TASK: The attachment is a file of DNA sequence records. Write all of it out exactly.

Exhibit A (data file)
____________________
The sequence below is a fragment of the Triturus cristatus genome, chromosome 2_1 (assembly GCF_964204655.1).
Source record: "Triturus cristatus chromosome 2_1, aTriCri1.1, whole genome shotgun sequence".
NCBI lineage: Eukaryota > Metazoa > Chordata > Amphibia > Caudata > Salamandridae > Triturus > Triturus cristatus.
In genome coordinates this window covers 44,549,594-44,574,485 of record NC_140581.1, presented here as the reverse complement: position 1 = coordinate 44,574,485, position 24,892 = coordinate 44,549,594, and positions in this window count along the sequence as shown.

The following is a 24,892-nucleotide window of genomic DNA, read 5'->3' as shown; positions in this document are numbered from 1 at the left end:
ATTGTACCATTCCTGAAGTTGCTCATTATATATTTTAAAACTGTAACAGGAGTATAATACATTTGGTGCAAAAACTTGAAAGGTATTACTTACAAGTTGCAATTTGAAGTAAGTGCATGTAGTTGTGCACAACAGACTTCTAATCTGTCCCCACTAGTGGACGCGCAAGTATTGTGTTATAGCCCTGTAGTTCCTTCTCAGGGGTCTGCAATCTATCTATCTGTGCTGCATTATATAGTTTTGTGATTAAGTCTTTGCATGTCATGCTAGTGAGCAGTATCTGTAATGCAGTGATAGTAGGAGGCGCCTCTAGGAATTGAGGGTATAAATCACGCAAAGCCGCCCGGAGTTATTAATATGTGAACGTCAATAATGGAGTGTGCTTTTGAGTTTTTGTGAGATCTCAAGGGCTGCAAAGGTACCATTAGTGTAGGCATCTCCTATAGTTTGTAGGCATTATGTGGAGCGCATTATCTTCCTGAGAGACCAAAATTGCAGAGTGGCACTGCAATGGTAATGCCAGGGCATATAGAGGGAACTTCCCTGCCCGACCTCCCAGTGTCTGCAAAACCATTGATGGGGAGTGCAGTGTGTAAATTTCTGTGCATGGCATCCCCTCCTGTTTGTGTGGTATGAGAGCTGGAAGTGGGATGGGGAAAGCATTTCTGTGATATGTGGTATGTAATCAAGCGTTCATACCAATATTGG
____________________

The sequence below is a fragment of the Triturus cristatus genome, chromosome 2_1 (assembly GCF_964204655.1).
Source record: "Triturus cristatus chromosome 2_1, aTriCri1.1, whole genome shotgun sequence".
NCBI lineage: Eukaryota > Metazoa > Chordata > Amphibia > Caudata > Salamandridae > Triturus > Triturus cristatus.
In genome coordinates this window covers 44,549,594-44,574,485 of record NC_140581.1, presented here as the reverse complement: position 1 = coordinate 44,574,485, position 24,892 = coordinate 44,549,594, and positions in this window count along the sequence as shown.

The following is a 24,892-nucleotide window of genomic DNA, read 5'->3' as shown; positions in this document are numbered from 1 at the left end:
ATTGTACCATTCCTGAAGTTGCTCATTATATATTTTAAAACTGTAACAGGAGTATAATACATTTGGTGCAAAAACTTGAAAGGTATTACTTACAAGTTGCAATTTGAAGTAAGTGCATGTAGTTGTGCACAACAGACTTCTAATCTGTCCCCACTAGTGGACGCGCAAGTATTGTGTTATAGCCCTGTAGTTCCTTCTCAGGGGTCTGCAATCTATCTATCTGTGCTGCATTATATAGTTTTGTGATTAAGTCTTTGCATGTCATGCTAGTGAGCAGTATCTGTAATGCAGTGATAGTAGGAGGCGCCTCTAGGAATTGAGGGTATAAATCACGCAAAGCCGCCCGGAGTTATTAATATGTGAACGTCAATAATGGAGTGTGCTTTTGAGTTTTTGTGAGATCTCAAGGGCTGCAAAGGTACCATTAGTGTAGGCATCTCCTATAGTTTGTAGGCATTATGTGGAGCGCATTATCTTCCTGAGAGACCAAAATTGCAGAGTGGCACTGCAATGGTAATGCCAGGGCATATAGAGGGAACTTCCCTGCCCGACCTCCCAGTGTCTGCAAAACCATTGATGGGGAGTGCAGTGTGTAAATTTCTGTGCATGGCATCCCCTCCTGTTTGTGTGGTATGAGAGCTGGAAGTGGGATGGGGAAAGCATTTCTGTGATATGTGGTATGTAATCAAGCGTTCATACCAATATTGG